The first time I visited France and tried to catch a train, it was one of the biggest hassle of my life! I didn’t understand the language, I didn’t understand the kiosks, I didn’t understand anything about their train system as it is unlike any other that I encountered in Europe or elsewhere. After a lots of trial and error (and sign languages with helpful passerby!) I managed to get a ride in a French train. So, this post is for all those who is travelling to France for the first time and intend to take a train there and also for seasoned travellers who are still trying to demystify the French train system! In this post I’ll discuss about the trains in France, the ticketing system, some basics about travelling in French trains, etc.
How and where to buy train tickets?
The most important question – how to buy train tickets in France? The general thumb rule is that you should buy your tickets (whether for local or regional trains) at the station itself. The prices are fixed and no reservation is required. However, it is important to remember that almost all long-distance trains require compulsory reservation, including the TGVs. For the long-distance trains it is advisable to buy the tickets as early as possible as it is cheapest then. Slowly the price keeps of increasing (like in plane tickets!). Generally all long-distance trains tickets comes with the reservation aromatically included. If you wish you can buy tickets online from the French Rails (SNCF) website http://www.sncf.com/, however, please read into the Rules & Regulations as it is seen that when you buy online tickets there might be a slight difference as to whether you can choose your seats or not. So, before you click the ‘Purchase’ button read through the smaller prints.
Do you need to buy tickets in advance?
For Local & regional trains: No. Buy a ticket from yellow self-service machine at the station or from the ticket office.
- Short-distance Inter-City trains:No. They don’t have compulsory seat reservation.
Long-distance trains: Yes. All high-speed trains and long-distance Intercités require compulsory reservation. They come with a seat reservation automatically included in the price. Booking opens 90 days ahead.
Pertinent to know that French trains are also classified as High-Speed Train, Classic Train and Low-Fare Train and I will cover these classifications in another post.
Other important Informations:
- e-ticket: If you have bought a ticket online then ensure that you print it full-size on A4 or US Letter Size paper.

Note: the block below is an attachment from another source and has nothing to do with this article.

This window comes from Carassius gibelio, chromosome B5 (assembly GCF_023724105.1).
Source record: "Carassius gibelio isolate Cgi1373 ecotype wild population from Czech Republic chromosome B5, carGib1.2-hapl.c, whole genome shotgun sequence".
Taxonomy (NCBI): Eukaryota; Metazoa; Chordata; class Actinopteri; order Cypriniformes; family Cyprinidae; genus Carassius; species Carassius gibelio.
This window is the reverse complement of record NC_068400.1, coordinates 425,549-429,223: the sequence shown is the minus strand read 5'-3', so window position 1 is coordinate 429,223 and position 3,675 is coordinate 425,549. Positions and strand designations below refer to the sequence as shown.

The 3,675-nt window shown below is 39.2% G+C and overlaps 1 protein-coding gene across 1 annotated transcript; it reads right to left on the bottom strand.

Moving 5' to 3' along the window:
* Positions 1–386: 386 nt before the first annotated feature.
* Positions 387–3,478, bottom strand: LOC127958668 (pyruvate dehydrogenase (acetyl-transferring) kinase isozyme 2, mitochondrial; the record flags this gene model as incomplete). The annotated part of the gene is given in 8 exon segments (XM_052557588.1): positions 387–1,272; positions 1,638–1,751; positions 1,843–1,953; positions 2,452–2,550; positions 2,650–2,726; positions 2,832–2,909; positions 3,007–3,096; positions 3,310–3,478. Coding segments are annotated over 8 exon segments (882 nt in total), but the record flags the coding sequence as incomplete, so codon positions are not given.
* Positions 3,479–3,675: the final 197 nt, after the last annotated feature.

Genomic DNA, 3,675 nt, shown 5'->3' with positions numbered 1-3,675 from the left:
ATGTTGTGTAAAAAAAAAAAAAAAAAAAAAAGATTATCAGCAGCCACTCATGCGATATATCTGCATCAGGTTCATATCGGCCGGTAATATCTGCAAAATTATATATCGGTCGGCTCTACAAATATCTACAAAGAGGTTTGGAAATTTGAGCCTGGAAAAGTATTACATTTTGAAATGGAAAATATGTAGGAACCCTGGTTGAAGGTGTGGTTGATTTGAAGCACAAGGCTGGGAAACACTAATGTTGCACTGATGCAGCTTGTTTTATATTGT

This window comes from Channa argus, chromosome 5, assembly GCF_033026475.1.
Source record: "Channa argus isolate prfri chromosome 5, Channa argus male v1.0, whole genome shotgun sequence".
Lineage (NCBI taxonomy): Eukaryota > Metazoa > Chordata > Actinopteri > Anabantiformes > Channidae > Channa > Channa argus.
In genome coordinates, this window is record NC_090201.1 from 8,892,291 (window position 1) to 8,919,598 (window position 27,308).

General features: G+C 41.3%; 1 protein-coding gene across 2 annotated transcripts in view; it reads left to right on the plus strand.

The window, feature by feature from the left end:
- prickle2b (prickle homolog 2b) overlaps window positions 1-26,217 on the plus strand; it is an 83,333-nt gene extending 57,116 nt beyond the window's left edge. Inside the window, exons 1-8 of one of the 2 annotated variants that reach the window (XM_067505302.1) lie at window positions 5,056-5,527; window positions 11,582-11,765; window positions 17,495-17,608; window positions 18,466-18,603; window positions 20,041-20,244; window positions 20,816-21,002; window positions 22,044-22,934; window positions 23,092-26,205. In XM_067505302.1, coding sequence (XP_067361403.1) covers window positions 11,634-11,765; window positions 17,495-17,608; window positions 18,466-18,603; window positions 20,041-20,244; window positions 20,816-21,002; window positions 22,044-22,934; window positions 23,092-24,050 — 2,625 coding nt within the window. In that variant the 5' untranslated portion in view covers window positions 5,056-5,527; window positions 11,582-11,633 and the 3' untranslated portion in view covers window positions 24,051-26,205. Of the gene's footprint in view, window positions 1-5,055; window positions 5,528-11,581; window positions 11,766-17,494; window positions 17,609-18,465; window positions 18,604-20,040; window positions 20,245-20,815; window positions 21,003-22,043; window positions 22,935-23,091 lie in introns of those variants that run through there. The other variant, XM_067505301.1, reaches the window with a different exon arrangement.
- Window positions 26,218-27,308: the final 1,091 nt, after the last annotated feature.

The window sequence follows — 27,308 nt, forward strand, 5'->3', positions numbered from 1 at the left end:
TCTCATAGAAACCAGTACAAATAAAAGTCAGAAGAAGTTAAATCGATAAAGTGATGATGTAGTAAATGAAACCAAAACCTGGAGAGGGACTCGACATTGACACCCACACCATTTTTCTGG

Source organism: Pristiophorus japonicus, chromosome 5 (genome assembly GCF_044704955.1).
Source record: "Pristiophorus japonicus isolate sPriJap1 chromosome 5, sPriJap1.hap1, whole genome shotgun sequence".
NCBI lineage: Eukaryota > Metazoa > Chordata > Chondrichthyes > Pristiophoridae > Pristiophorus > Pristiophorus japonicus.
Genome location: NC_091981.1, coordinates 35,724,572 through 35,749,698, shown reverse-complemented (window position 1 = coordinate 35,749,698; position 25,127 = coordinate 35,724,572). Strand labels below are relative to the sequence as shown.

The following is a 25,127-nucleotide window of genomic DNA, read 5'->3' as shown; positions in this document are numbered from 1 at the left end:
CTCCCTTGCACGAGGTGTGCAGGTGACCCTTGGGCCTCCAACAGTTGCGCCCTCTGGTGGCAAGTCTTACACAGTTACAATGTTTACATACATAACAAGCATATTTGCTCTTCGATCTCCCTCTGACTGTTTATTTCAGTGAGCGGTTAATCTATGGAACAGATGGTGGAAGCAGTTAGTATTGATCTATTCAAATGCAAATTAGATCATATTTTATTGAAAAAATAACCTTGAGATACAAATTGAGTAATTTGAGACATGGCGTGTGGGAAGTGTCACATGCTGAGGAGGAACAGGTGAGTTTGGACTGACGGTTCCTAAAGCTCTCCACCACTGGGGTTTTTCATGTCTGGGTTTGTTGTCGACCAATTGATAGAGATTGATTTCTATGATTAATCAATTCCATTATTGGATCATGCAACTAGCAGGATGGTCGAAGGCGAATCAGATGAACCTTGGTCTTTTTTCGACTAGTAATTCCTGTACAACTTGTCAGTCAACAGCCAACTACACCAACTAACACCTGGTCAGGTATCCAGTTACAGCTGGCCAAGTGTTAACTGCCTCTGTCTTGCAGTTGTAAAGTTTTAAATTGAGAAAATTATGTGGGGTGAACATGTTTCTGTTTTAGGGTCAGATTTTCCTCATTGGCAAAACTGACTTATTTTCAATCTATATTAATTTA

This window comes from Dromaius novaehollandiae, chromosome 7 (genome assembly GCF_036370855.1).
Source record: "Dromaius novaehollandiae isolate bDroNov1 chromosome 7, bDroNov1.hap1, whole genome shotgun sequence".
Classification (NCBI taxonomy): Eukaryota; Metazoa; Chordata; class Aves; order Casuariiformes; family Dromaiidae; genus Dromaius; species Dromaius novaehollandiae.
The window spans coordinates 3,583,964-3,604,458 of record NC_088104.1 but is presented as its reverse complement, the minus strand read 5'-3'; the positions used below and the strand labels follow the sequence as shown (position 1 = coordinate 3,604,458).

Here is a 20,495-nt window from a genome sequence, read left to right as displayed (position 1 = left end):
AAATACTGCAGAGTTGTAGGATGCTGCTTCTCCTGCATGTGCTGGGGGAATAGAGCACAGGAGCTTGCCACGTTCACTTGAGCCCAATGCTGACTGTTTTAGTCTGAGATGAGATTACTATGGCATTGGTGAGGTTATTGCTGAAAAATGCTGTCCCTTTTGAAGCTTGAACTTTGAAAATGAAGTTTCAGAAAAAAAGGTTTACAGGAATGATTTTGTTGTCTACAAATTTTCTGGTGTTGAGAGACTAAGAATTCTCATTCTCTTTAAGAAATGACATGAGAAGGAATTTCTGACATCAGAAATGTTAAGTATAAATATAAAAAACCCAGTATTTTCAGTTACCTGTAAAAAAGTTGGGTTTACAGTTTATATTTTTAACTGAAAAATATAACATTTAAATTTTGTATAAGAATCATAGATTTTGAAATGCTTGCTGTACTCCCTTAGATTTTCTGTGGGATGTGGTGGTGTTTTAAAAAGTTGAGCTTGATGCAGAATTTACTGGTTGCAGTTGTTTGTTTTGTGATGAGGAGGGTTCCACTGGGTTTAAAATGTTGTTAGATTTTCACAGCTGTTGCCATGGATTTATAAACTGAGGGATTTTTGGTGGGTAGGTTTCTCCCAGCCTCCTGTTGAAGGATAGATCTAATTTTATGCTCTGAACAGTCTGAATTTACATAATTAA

Ticket Collection: If your online tickets is not the ‘print-at-home’ type, then collect it from the yellow self-service ticket machines at any major station in France. You will have to enter your booking reference and lead passenger name, and bingo you get your ticket! Please remember that some of the online tickets are a bit tricky and you might have to have the original credit card with you. If your face difficulty, don’t panic and approach the staffed counter. They will help you out.
- Ticket validation: This is a MUST KNOW! All French train tickets bought from the machine or counter must be validated before you board your train. You validate it by putting the ticket into the slot in the small yellow machines marked Compostez votre billet at the entrance to each platform. If you don’t validate you will be fined, which is quite a large amount!
- Luggage on trains: You can carry your luggage in all French trains. There are no baggage fees or weight limits. Do remember to place your luggage on the racks at the end of each car, or above your head. Don’t block the passage, that’s very rude.
Child seat reservation: Infants and all children under 4 years travel free on French trains and they need no tickets. They have to be carried on your lap though. However, if you do want a seat for your little one then on domestic TGV, TER and Intercité trains you can pay around €10 for a ‘forfait Bambin’ and get a reserved seat for your infant.
That’s all for today folks! Hope the information was useful! Have a great day!